Happy New Year and welcome to 2016! With a new calendar comes hope and optimism! 2015 was a challenging year for the equity markets, it was actually the worst year since 2008 and if you had exposure to the energy sector (as almost everyone does) it was one of the worst on record. Investors were waiting for a new trading year with great anticipation, much like children looking at gifts waiting under the Christmas tree. Well… take a deep breath, the market is getting spanked on the first trading day of the year opening down over 2% thanks in part largely due to China. What does this mean for the rest of 2016?
Don’t allow yourself to feed into the ‘doom and gloom’ that will most certainly dominate headlines for the next few days if not weeks and months! While the sell-off in China is rattling some nerves, there are new factors in place that have to be taken into consideration. Last month Chinese officials put in place a new ‘circuit breaker’ system in an effort to manage the wild swings in their equity markets that helped lead to last summers volatile global environment. The new regulations created a 15-minute halt in trading for the entire Shanghai exchange if there is a 5% sell off. If the slide continued to 7% then the markets would close for the remainder of the trading day. This is exactly what happened today to kick off 2016; a 15-minute pause followed by an early closure of the Chinese stock market (which happens to be one of the largest in the world).
The concern from analysts and traders is that when a market as significant as China’s closes for the day (especially on the first trading day of the year!) it will raise fear with investors leading to a snowball effect. “The circuit breaker system actually creates a downward spiral”, said Hao Hong, managing director at Bank of Communications, “Having this so-called system in place is actually making the selling worse.”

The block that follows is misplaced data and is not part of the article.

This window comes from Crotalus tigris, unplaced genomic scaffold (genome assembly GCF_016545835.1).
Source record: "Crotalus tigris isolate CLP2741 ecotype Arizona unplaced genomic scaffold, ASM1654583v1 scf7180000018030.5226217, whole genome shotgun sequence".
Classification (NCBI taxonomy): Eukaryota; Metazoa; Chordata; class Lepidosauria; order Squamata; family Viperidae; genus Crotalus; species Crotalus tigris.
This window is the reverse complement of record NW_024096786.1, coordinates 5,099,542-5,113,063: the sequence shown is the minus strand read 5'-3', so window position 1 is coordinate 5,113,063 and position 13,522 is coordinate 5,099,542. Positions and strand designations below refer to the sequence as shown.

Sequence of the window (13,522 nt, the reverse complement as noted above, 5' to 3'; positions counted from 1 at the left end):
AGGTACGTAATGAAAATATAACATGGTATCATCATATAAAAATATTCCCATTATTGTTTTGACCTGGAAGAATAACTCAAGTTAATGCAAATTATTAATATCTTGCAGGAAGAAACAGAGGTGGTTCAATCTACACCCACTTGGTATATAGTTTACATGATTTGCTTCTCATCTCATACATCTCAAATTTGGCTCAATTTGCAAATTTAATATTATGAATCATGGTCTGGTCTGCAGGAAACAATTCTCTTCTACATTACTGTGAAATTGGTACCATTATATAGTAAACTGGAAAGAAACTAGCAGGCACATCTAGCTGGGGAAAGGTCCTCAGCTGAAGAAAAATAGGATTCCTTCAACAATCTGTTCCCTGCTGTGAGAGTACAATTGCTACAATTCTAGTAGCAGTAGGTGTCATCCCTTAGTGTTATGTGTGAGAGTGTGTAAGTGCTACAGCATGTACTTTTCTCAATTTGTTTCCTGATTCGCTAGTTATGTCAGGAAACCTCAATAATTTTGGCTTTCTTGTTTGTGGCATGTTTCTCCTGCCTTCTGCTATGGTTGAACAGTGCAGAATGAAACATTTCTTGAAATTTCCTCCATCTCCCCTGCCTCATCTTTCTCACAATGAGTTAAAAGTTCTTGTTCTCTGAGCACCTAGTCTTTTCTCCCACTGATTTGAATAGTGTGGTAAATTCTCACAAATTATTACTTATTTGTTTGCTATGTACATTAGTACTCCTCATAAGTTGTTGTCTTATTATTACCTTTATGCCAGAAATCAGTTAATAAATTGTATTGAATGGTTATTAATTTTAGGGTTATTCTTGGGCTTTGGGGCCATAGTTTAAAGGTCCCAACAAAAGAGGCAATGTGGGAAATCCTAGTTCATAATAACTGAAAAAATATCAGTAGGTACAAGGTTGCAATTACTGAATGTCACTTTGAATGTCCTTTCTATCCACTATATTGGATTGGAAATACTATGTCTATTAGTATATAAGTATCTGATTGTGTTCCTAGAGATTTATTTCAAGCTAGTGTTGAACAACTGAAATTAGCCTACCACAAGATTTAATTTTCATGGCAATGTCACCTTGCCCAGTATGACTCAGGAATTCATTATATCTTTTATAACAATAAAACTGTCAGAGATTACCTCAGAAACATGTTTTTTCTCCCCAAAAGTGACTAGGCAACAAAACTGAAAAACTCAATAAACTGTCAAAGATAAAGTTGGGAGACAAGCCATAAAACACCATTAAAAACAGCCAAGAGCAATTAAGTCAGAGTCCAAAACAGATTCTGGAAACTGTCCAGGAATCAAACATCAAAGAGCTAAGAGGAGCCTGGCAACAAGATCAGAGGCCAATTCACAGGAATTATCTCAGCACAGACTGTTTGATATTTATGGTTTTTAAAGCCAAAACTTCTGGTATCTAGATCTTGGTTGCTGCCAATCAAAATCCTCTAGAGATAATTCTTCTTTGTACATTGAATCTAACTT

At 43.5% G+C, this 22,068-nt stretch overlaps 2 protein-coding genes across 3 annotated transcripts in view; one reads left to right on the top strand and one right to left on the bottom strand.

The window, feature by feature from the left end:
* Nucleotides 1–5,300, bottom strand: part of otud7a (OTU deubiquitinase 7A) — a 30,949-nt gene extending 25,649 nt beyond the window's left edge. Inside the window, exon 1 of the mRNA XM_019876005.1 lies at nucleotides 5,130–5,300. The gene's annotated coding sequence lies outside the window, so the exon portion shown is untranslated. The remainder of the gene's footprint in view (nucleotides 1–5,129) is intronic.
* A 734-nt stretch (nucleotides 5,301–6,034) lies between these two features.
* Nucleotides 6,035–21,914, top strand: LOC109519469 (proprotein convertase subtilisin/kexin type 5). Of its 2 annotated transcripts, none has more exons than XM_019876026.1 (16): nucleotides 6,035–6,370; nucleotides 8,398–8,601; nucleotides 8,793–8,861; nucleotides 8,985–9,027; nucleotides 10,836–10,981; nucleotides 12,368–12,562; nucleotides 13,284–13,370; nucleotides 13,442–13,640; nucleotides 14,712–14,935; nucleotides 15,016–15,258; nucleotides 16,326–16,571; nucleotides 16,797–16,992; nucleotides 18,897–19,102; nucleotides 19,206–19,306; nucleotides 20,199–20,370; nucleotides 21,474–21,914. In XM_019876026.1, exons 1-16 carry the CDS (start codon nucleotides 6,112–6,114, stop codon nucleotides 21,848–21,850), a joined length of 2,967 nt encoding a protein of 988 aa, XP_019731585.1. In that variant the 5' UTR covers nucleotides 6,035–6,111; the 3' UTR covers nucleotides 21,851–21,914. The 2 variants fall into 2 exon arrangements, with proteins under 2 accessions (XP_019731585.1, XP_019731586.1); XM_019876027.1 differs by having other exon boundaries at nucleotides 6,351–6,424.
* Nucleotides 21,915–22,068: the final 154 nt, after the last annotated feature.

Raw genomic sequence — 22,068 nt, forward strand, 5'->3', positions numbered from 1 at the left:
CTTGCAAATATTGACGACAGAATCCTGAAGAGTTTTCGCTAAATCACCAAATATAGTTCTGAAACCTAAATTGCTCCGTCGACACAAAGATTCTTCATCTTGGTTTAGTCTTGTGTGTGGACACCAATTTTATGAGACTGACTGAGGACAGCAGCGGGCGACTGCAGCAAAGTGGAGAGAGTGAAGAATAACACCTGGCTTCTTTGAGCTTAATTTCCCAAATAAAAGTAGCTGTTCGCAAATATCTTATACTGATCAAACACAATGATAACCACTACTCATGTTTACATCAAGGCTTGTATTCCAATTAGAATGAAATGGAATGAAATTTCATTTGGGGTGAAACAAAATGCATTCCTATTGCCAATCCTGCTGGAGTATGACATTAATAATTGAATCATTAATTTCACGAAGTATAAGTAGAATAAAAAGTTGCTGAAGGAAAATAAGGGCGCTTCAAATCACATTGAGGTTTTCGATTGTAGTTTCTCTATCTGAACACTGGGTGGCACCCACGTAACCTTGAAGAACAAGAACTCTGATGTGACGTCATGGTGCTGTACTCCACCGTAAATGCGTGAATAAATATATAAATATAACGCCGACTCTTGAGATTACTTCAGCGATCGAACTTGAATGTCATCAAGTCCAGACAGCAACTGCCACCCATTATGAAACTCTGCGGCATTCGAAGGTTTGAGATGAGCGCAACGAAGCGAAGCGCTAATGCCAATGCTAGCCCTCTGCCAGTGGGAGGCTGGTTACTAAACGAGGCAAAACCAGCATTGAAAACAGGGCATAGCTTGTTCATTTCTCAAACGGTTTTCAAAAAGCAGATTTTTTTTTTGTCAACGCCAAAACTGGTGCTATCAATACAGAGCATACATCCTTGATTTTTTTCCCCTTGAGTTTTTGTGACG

Another factor that is rarely mentioned when discussing the Chinese market/economy is that investors there are highly leveraged as they have borrowed money to invest. Early in the summer investors took loans (margin) from their brokerage firms to buy additional equities, leading markets up significantly. The Shanghai then sold off as investors sold positions to pay back margin balances and attempt to protect the quick profits they generated. To put the numbers in perspective, margin balances peaked around 2.4 trillion Yuan and are now at less than 1.8 trillion, nearly $290 billion. The country has been exploring new rules and regulations to manage this more effectively going forward.
So what does this mean for investors?
The market and investors think and behave very differently based on current events and news. Investors digest headlines that the media inundates them with, jumping online and selling various positions. Behavior like this leads to market weakness and volatility and often results in the ‘snowball effect’ that we mentioned earlier. Historical data shows that the markets look at volatility and sell-offs, like todays, very differently (click here for more information). Consider this…every year since 1980 the S&P 500 has dipped into negative territory. The average intra-year low is -14% but the markets finished +11% over the same time frame.
Today is certainly a rough start for the markets! Don’t get caught up in the hype…look down the road and keep focused on the final destination.
“The journey of a thousand miles begins with a single step.” – Lao Tzu